The Supreme Court ruled on an expansive reading of the federal law that prohibits firearm possession by anyone arrested for a misdemeanor involving domestic violence. The decision comes after a 7-2 vote in the United States v. Hayes case of which West Virginia resident Randy Hayes was prosecuted and stripped of his rights to own a gun based on a 1994 state conviction on charges of battery, where his victim was his wife.
Hayes appealed the court’s decision in 1996 and claimed that since the crime was simple battery, and was not specific to battery against a family member, it should not have triggered the firearm possession law. Hayes won the appeal, but because the language used in the provision is so subjective, consistent interpretation by judges has been difficult to obtain in rulings.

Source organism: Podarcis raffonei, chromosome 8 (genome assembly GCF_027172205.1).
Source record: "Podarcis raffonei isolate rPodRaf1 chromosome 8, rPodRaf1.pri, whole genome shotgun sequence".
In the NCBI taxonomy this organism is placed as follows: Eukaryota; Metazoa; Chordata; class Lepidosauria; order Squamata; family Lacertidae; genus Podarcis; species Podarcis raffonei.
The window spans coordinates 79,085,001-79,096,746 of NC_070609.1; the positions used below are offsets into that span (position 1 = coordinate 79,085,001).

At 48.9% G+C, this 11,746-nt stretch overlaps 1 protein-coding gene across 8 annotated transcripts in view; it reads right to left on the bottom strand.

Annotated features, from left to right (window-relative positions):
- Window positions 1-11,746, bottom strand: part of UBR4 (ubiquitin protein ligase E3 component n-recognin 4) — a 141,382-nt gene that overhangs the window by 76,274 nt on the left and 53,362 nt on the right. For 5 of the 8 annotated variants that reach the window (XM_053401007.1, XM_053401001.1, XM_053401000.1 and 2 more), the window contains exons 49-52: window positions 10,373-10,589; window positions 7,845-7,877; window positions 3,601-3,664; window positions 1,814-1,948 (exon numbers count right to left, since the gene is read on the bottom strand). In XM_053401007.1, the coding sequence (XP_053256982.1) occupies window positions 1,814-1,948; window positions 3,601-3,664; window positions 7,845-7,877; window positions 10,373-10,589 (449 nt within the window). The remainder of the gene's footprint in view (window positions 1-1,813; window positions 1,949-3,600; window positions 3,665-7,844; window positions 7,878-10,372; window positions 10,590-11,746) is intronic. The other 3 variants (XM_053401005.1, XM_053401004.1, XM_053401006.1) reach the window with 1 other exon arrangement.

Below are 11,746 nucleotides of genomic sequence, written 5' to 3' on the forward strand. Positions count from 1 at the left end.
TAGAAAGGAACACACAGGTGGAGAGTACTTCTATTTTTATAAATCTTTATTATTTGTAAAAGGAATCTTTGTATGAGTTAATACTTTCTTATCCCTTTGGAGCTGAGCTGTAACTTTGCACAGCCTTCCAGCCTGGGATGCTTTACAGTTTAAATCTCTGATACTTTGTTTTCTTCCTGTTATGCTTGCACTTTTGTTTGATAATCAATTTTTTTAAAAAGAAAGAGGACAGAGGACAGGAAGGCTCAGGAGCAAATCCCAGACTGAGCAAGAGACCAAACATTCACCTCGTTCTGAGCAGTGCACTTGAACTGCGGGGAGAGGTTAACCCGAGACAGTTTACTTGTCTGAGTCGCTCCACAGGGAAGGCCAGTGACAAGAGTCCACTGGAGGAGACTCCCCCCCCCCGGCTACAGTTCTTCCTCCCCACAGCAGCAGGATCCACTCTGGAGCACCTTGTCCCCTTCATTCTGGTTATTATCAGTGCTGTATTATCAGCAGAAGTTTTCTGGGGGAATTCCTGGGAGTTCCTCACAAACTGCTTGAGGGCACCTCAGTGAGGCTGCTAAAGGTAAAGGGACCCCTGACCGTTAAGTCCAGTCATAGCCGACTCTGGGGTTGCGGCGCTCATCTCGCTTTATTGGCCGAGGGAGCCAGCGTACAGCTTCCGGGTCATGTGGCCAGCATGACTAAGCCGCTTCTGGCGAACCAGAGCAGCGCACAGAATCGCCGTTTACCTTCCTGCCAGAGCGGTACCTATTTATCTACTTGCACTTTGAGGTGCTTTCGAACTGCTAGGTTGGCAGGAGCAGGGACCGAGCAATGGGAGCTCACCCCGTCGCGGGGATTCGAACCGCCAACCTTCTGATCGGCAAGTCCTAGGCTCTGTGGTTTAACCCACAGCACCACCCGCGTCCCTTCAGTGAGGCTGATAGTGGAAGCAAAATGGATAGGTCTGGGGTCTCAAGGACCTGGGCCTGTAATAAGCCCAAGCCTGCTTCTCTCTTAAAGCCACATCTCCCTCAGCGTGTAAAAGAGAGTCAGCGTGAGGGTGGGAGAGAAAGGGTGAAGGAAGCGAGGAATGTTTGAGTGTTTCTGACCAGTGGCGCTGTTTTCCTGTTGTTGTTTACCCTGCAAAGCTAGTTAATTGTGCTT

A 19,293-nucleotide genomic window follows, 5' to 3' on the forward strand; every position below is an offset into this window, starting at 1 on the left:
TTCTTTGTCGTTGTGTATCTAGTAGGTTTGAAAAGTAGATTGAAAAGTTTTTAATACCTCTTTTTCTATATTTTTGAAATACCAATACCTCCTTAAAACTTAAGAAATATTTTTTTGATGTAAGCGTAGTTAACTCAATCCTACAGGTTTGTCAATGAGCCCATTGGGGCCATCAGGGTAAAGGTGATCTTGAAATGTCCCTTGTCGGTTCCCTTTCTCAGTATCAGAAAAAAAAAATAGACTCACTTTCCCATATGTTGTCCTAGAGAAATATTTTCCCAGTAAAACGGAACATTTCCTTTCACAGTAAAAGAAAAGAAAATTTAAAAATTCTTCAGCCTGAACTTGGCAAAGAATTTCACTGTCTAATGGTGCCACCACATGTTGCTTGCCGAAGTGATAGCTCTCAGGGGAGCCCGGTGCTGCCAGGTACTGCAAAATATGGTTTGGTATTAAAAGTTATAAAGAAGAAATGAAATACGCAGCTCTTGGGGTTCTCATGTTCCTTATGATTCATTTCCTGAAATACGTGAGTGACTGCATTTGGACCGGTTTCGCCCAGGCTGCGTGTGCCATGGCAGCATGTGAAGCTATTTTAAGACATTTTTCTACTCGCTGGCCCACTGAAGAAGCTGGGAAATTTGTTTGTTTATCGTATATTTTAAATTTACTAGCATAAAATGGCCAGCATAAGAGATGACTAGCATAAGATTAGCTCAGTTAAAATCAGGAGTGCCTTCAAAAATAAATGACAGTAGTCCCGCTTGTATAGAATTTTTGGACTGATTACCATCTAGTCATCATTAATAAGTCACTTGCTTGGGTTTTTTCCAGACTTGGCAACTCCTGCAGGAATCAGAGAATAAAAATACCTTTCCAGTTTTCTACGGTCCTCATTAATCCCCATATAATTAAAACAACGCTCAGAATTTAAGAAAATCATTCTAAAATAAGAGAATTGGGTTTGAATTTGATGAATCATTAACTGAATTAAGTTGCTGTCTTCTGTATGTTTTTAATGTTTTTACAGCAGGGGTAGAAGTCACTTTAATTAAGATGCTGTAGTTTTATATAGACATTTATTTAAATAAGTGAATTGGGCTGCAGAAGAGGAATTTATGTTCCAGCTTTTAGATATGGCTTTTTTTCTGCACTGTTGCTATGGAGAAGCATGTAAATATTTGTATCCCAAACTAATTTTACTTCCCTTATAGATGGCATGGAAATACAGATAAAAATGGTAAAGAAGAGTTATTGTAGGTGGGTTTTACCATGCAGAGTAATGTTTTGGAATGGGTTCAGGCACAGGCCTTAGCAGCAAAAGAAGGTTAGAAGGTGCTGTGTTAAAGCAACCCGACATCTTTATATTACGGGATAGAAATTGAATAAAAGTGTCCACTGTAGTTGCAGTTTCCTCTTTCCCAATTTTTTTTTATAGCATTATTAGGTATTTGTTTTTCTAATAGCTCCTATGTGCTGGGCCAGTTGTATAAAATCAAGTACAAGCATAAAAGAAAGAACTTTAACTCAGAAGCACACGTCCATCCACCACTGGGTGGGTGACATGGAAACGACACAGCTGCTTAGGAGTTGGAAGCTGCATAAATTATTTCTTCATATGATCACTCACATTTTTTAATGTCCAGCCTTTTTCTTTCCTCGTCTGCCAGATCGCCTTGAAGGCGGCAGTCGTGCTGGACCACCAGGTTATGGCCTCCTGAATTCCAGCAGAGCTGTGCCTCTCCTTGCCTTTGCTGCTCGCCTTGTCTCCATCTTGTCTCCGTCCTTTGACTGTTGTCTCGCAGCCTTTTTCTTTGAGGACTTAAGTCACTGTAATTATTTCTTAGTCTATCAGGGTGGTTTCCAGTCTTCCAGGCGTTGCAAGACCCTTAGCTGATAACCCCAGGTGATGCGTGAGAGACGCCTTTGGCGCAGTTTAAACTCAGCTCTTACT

After attracting attention in last year’s D.C. v. Heller case, The Second Amendment Foundation filed a brief in the Hayes case, urging the Court to adopt the narrower interpretation and to allow states leeway in defining crimes. Tuesday’s ruling, however, narrowed the interpretation to include misdemeanor charges involving domestic violence.
The Supreme Court ruled on an expansive reading of the federal law that prohibits firearm…
by Tactical-Life.com / Feb 25, 2009